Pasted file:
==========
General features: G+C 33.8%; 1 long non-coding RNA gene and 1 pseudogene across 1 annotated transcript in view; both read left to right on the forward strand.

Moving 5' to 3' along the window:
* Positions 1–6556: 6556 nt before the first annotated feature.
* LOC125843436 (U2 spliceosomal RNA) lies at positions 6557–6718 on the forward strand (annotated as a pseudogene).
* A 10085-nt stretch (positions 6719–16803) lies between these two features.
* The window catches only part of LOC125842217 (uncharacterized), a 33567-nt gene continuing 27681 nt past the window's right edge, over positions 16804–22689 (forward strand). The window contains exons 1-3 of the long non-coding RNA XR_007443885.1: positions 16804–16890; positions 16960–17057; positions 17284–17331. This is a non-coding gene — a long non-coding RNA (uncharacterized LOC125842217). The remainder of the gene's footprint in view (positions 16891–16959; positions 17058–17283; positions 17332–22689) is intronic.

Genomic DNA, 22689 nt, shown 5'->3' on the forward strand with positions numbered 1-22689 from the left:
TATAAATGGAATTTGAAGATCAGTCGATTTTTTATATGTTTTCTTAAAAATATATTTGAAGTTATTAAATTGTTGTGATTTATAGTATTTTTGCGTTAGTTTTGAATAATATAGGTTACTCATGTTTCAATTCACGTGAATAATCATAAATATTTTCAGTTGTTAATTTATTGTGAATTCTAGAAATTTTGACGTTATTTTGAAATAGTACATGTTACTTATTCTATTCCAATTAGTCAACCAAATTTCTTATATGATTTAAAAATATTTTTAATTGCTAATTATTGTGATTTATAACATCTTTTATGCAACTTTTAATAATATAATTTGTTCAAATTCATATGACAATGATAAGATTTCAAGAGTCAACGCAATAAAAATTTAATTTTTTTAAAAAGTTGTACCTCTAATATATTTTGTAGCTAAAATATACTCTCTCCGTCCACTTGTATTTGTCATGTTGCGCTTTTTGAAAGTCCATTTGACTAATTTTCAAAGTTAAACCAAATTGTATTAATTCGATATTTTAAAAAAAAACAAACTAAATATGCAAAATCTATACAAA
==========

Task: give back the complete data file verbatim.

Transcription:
General features: G+C 33.8%; 1 long non-coding RNA gene and 1 pseudogene across 1 annotated transcript in view; both read left to right on the forward strand.

Moving 5' to 3' along the window:
* Positions 1–6556: 6556 nt before the first annotated feature.
* LOC125843436 (U2 spliceosomal RNA) lies at positions 6557–6718 on the forward strand (annotated as a pseudogene).
* A 10085-nt stretch (positions 6719–16803) lies between these two features.
* The window catches only part of LOC125842217 (uncharacterized), a 33567-nt gene continuing 27681 nt past the window's right edge, over positions 16804–22689 (forward strand). The window contains exons 1-3 of the long non-coding RNA XR_007443885.1: positions 16804–16890; positions 16960–17057; positions 17284–17331. This is a non-coding gene — a long non-coding RNA (uncharacterized LOC125842217). The remainder of the gene's footprint in view (positions 16891–16959; positions 17058–17283; positions 17332–22689) is intronic.

Genomic DNA, 22689 nt, shown 5'->3' on the forward strand with positions numbered 1-22689 from the left:
TATAAATGGAATTTGAAGATCAGTCGATTTTTTATATGTTTTCTTAAAAATATATTTGAAGTTATTAAATTGTTGTGATTTATAGTATTTTTGCGTTAGTTTTGAATAATATAGGTTACTCATGTTTCAATTCACGTGAATAATCATAAATATTTTCAGTTGTTAATTTATTGTGAATTCTAGAAATTTTGACGTTATTTTGAAATAGTACATGTTACTTATTCTATTCCAATTAGTCAACCAAATTTCTTATATGATTTAAAAATATTTTTAATTGCTAATTATTGTGATTTATAACATCTTTTATGCAACTTTTAATAATATAATTTGTTCAAATTCATATGACAATGATAAGATTTCAAGAGTCAACGCAATAAAAATTTAATTTTTTTAAAAAGTTGTACCTCTAATATATTTTGTAGCTAAAATATACTCTCTCCGTCCACTTGTATTTGTCATGTTGCGCTTTTTGAAAGTCCATTTGACTAATTTTCAAAGTTAAACCAAATTGTATTAATTCGATATTTTAAAAAAAAACAAACTAAATATGCAAAATCTATACAAA